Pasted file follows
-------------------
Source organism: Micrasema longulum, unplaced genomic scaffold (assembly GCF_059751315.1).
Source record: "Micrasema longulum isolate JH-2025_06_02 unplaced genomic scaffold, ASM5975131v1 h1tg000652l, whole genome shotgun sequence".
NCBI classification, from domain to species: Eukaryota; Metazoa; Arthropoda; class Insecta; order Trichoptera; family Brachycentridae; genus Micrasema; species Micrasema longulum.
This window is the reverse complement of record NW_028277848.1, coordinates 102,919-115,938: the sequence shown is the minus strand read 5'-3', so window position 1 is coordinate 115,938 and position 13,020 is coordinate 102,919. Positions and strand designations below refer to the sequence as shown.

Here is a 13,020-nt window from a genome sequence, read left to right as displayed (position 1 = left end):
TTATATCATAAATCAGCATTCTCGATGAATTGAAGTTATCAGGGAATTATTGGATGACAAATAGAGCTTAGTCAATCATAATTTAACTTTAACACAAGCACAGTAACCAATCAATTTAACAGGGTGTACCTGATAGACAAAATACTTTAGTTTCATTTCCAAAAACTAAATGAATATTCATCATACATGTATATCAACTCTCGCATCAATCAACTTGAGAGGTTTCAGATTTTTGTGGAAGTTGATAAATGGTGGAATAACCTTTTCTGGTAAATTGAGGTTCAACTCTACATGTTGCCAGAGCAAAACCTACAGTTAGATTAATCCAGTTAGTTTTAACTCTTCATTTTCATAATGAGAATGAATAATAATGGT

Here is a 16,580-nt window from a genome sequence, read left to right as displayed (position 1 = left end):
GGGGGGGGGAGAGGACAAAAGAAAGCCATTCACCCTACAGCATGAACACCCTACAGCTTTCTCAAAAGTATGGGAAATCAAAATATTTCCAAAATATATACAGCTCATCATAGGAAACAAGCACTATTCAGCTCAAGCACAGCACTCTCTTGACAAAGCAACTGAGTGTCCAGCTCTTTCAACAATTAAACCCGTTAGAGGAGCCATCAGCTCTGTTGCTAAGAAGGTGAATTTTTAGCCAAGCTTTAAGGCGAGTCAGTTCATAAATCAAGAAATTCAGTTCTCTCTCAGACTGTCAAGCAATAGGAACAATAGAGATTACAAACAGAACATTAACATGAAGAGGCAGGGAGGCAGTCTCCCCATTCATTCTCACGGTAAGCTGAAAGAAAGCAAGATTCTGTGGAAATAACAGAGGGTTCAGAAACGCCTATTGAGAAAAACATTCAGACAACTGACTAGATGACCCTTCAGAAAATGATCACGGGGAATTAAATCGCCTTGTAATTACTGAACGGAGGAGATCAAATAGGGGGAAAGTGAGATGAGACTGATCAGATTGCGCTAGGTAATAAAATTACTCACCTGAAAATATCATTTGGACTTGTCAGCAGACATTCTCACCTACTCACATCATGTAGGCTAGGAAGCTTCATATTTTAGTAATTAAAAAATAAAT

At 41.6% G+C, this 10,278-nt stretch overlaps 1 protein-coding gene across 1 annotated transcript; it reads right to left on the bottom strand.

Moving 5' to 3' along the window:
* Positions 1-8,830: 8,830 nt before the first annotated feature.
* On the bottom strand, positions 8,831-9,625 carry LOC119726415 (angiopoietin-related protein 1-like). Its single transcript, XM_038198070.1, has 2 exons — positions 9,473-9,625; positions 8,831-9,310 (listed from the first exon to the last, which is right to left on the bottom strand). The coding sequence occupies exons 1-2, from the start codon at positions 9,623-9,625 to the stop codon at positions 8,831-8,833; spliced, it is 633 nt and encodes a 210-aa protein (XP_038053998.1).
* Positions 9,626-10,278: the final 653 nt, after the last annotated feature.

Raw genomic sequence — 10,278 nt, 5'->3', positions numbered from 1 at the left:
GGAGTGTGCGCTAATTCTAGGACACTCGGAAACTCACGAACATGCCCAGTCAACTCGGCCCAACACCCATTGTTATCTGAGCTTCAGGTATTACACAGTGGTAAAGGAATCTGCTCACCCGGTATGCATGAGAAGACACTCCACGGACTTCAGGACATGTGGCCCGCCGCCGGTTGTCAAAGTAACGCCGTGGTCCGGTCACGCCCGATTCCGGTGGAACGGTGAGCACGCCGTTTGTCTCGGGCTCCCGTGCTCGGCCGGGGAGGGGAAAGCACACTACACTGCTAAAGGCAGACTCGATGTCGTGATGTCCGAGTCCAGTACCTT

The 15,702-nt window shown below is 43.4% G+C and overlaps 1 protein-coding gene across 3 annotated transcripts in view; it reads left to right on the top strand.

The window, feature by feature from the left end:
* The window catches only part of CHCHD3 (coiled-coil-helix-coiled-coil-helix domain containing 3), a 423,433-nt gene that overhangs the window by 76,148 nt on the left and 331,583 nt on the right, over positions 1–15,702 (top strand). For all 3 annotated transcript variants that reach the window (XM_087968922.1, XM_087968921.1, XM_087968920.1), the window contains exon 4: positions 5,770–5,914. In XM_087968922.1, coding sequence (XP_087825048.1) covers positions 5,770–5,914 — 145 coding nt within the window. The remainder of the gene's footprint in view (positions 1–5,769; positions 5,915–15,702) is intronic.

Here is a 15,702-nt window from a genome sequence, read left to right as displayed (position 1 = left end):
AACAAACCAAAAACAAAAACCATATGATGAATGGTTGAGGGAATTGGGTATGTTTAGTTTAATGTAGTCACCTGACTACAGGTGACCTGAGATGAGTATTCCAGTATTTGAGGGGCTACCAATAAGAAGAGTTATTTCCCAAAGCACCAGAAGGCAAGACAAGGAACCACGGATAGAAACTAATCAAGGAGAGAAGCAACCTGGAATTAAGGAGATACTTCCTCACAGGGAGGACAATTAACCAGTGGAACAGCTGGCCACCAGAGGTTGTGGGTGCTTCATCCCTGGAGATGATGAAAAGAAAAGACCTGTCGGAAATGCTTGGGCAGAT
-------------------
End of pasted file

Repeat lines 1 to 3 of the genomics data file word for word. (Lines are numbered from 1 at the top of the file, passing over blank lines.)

Source organism: Micrasema longulum, unplaced genomic scaffold (assembly GCF_059751315.1).
Source record: "Micrasema longulum isolate JH-2025_06_02 unplaced genomic scaffold, ASM5975131v1 h1tg000652l, whole genome shotgun sequence".
NCBI classification, from domain to species: Eukaryota; Metazoa; Arthropoda; class Insecta; order Trichoptera; family Brachycentridae; genus Micrasema; species Micrasema longulum.